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Frankie Edgar knows Jose Aldo is ‘trying to create buzz,' but he's ‘not that great at doing it'

Guilherme Cruz, MMA Fighting

Frankie Edgar didn't have to wait long to hear from Jose Aldo. Less than a week after the two featherweights were formally booked to rematch on July 9 at UFC 200, Aldo went on the offensive, telling reporters in Rio de Janeiro that Edgar's game has stagnated since Aldo eked out a decision win over the former UFC lightweight champion in early 2013.

The early jab surprised Edgar, as Aldo has historically shied away from trash talking opponents, however Edgar simply chalks it up to Aldo trying to replicate the loquacious approach of UFC featherweight champion Conor McGregor.

"You're seeing it across the board in all weight classes," Edgar said. "Guys are getting more vocal. They're just seeing what it's done for Conor, so they're trying to kind of make their voice heard. I think that's what Aldo is doing.

"Arguably, you could say I haven't lost a round since me and Aldo fought. He's just been in some either pretty boring (fights), or wars since our fight. So, I think I'm the one who looks like he's evolved more than Aldo has. So yeah, I don't know. I think he's just talking the fight up."

With McGregor electing to rematch Nate Diaz in a welterweight non-title contest rather than defending his featherweight title, Edgar and Aldo were forced to settle on a glorified No. 1 contender match against one another with an interim belt on the line. The outcome is far from ideal, but still an opportunity that Edgar has coveted since his close championship loss to Aldo at UFC 156.

Edgar has argued for years that he won that fight, which was Edgar's first ever at featherweight. While Edgar came on strong as Aldo faded late, all three judges unanimously scored the contest for the Brazilian, allowing Aldo to retain his then-held UFC featherweight title.

When asked recently about the scoring, Aldo scoffed, telling MMA Fighting that he "easily" won the fight and did so with only his left arm. Not surprisingly, Edgar disagrees with that assessment.

"This guy is like I said. People are trying to talk. He's just not that great at doing it, you know?" Edgar said.

"He's just trying to create buzz, and I get what he's trying to do, but we all know he doesn't fight injured. The guy pulls out of fights every other fight, so he definitely doesn't fight injured. So we can just throw that one away. And everybody talks about how our fight was close. He wants to sit there and have this false sense of security? Maybe that's why he's trying to talk like this, because he's dealing with this knockout loss. But, by all means, go ahead and go in there super confident."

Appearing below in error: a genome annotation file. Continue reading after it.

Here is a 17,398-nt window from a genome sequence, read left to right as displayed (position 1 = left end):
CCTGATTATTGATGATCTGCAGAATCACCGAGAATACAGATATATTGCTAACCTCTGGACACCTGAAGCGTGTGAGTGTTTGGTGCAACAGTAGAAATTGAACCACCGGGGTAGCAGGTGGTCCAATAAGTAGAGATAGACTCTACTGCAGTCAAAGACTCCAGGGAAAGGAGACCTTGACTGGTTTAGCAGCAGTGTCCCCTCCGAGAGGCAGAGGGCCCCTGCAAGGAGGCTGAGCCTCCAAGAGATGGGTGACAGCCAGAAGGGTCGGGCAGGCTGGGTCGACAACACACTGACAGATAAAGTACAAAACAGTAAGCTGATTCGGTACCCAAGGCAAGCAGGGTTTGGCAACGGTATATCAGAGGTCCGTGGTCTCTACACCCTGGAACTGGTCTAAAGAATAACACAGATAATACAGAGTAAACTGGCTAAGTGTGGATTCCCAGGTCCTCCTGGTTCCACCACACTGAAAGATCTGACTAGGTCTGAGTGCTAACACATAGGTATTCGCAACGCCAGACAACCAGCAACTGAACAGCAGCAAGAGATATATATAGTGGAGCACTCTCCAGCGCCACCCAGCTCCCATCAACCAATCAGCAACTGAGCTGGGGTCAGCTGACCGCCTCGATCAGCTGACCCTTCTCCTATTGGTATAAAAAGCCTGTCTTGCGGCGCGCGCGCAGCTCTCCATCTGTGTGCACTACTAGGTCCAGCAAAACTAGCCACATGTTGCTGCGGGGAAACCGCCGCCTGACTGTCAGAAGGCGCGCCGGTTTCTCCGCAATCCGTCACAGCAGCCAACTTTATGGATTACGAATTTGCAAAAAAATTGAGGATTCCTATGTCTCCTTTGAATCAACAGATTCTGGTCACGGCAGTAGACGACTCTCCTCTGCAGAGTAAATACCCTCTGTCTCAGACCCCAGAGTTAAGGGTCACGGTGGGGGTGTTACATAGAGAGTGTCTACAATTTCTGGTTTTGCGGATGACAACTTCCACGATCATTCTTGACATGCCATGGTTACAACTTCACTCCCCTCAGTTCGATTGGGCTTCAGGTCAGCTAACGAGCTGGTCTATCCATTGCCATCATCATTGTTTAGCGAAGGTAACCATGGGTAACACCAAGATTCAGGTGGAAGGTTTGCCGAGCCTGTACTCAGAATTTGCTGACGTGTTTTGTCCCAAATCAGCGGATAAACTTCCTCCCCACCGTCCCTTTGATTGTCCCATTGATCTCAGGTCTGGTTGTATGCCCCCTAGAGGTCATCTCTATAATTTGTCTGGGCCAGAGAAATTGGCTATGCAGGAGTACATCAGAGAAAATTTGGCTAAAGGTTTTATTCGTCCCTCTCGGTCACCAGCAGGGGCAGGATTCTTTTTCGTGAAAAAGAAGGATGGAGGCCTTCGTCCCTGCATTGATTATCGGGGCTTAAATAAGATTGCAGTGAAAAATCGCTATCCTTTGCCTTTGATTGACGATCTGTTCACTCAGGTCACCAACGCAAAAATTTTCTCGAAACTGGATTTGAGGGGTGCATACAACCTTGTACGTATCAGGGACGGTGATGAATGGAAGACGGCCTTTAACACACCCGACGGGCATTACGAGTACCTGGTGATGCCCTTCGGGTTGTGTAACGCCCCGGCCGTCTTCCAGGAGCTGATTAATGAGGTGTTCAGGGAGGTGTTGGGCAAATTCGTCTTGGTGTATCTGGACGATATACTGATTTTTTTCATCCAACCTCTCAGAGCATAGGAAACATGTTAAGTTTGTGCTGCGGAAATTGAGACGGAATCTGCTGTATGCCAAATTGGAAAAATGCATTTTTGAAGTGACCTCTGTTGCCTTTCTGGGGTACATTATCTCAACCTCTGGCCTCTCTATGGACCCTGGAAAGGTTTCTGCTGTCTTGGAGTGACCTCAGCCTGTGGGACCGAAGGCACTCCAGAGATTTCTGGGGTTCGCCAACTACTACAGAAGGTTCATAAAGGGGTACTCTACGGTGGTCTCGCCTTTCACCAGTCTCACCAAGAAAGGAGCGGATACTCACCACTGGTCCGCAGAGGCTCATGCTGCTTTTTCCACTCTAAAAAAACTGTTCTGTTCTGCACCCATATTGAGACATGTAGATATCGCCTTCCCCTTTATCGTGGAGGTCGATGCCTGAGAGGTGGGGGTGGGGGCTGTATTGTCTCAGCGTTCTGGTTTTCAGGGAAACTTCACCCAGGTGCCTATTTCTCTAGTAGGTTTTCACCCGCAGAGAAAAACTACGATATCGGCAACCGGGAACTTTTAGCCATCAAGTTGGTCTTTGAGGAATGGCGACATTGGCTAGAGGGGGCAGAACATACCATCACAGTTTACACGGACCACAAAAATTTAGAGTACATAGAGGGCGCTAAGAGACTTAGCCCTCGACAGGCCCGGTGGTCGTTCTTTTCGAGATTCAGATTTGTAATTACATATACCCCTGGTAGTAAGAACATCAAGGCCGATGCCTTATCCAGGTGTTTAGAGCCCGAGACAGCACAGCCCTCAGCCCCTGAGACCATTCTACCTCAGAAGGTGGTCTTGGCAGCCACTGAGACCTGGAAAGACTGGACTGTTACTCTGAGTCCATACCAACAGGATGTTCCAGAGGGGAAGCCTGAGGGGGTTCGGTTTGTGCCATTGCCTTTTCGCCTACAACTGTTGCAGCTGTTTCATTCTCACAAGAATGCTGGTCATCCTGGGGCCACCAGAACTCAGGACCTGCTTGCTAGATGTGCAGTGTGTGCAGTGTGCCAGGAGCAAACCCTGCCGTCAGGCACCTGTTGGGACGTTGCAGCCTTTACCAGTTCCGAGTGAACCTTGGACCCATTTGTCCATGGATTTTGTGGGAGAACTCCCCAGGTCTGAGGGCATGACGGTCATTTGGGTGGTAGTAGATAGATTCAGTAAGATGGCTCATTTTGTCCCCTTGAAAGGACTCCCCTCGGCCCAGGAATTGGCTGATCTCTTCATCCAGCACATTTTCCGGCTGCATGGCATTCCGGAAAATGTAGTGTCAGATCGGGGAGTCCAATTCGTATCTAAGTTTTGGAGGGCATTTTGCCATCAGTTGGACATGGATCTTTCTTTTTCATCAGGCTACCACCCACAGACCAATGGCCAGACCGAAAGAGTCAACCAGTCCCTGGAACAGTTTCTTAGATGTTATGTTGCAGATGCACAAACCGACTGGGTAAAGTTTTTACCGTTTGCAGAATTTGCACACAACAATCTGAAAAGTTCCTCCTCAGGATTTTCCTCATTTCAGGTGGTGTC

Aldo has been sidelined since ending up on the wrong side of history's highlight reel at UFC 194, where he relinquished his featherweight belt with devastating 13-second knockout at the hands of McGregor. The stunning defeat ended a decade-long reign of dominance for the man many consider to be the greatest featherweight to ever compete, and Edgar can't help but wonder whether the loss will still be weighing heavily on Aldo's mind at UFC 200.

"Everybody bounces back differently, looks at it differently," Edgar said. "But no doubt about it, it's got to mess with your psyche, especially when you're as dominant as he has been for the last 10 years, and then, boom, one punch. Literally one punch. Thirteen seconds. And against a guy who gloats. Just, the worst guy who could do that to you, did it. That's just got to mess with your head. So, we'll see."

Edgar, by contrast, is one of the UFC's hottest fighters. His five-fight run of victories over Charles Oliveira, B.J. Penn, Cub Swanson, Urijah Faber, and Chad Mendes is among the most impressive résumés for any contender in the organization. The fact that his streak is punctuated by his first career one-punch knockout is just icing on the cake -- and Edgar vows to carry that momentum into his rematch against Aldo.

"You see I'm getting much more comfortable in my fights," Edgar said. "I feel like I'm much better since we fought three years ago, or over three years ago now. I'm coming into my own in every aspect. I'm kind of finding my feet and hitting with some power. My wrestling and my ground-and-pound is much better. I'm going to go in, just be myself, foot on the gas.

"Whether by grinding him for five rounds or putting him away in the first, I want to show everyone that I came prepared and I'm the best fighter in the world."

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